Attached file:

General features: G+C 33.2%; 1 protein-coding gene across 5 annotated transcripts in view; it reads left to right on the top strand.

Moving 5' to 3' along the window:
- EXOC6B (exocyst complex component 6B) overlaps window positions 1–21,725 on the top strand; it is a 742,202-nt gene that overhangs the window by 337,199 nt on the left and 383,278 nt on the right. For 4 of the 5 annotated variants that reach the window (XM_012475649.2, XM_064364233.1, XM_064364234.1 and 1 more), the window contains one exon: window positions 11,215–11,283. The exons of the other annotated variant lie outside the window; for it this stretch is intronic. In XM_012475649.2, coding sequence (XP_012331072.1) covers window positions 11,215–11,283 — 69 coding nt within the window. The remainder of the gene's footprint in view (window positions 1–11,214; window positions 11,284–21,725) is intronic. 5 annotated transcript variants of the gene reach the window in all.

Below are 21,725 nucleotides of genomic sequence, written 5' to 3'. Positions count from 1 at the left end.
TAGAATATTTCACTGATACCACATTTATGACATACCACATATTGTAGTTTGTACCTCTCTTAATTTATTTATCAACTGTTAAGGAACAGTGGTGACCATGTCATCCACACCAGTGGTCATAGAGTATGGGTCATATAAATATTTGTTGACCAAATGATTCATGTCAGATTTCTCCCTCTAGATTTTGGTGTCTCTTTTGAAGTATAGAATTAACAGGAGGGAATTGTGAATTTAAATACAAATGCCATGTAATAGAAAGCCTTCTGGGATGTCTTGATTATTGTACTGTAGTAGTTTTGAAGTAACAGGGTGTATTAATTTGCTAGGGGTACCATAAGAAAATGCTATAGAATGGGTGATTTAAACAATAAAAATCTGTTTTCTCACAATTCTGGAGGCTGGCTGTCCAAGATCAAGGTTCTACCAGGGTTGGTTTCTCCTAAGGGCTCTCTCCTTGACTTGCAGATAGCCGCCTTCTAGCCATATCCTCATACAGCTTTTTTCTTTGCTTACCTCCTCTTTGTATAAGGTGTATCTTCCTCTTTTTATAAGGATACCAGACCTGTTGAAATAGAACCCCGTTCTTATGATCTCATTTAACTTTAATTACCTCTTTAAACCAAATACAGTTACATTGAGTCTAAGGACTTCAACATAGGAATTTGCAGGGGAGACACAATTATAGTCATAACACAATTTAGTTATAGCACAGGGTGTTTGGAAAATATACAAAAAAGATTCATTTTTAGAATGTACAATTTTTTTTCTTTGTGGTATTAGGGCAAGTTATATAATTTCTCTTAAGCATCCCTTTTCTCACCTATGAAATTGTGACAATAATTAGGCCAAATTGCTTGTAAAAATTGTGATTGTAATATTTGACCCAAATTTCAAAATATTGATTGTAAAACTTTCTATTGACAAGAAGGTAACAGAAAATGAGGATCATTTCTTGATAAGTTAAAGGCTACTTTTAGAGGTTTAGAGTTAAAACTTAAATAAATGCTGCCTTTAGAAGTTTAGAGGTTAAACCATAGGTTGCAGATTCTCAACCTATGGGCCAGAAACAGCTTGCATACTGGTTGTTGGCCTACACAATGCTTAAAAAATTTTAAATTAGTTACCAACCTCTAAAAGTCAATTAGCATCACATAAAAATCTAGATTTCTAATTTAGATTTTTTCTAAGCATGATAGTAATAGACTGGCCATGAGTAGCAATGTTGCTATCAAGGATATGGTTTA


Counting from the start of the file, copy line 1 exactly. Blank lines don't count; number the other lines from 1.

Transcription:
General features: G+C 33.2%; 1 protein-coding gene across 5 annotated transcripts in view; it reads left to right on the top strand.